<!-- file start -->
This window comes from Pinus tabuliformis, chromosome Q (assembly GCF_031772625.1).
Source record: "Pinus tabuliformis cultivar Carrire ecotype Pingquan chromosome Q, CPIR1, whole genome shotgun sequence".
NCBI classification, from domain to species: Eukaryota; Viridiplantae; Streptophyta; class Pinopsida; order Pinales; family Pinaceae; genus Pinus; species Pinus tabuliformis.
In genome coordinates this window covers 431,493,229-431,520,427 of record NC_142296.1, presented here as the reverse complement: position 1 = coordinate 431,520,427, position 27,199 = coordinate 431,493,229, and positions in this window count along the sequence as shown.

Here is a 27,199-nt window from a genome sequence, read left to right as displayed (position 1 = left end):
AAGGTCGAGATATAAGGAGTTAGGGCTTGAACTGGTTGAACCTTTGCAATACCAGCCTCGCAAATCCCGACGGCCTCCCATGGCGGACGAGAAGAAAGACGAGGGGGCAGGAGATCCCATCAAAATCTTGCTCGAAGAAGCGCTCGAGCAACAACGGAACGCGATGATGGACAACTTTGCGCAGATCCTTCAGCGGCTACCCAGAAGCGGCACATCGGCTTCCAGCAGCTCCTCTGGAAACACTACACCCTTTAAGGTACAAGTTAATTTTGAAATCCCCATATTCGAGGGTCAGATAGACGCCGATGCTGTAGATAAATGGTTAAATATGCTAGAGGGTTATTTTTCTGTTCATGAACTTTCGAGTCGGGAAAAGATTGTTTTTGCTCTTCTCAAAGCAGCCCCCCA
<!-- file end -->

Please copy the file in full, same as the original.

This window comes from Pinus tabuliformis, chromosome Q (assembly GCF_031772625.1).
Source record: "Pinus tabuliformis cultivar Carrire ecotype Pingquan chromosome Q, CPIR1, whole genome shotgun sequence".
NCBI classification, from domain to species: Eukaryota; Viridiplantae; Streptophyta; class Pinopsida; order Pinales; family Pinaceae; genus Pinus; species Pinus tabuliformis.
In genome coordinates this window covers 431,493,229-431,520,427 of record NC_142296.1, presented here as the reverse complement: position 1 = coordinate 431,520,427, position 27,199 = coordinate 431,493,229, and positions in this window count along the sequence as shown.

Here is a 27,199-nt window from a genome sequence, read left to right as displayed (position 1 = left end):
AAGGTCGAGATATAAGGAGTTAGGGCTTGAACTGGTTGAACCTTTGCAATACCAGCCTCGCAAATCCCGACGGCCTCCCATGGCGGACGAGAAGAAAGACGAGGGGGCAGGAGATCCCATCAAAATCTTGCTCGAAGAAGCGCTCGAGCAACAACGGAACGCGATGATGGACAACTTTGCGCAGATCCTTCAGCGGCTACCCAGAAGCGGCACATCGGCTTCCAGCAGCTCCTCTGGAAACACTACACCCTTTAAGGTACAAGTTAATTTTGAAATCCCCATATTCGAGGGTCAGATAGACGCCGATGCTGTAGATAAATGGTTAAATATGCTAGAGGGTTATTTTTCTGTTCATGAACTTTCGAGTCGGGAAAAGATTGTTTTTGCTCTTCTCAAAGCAGCCCCCCA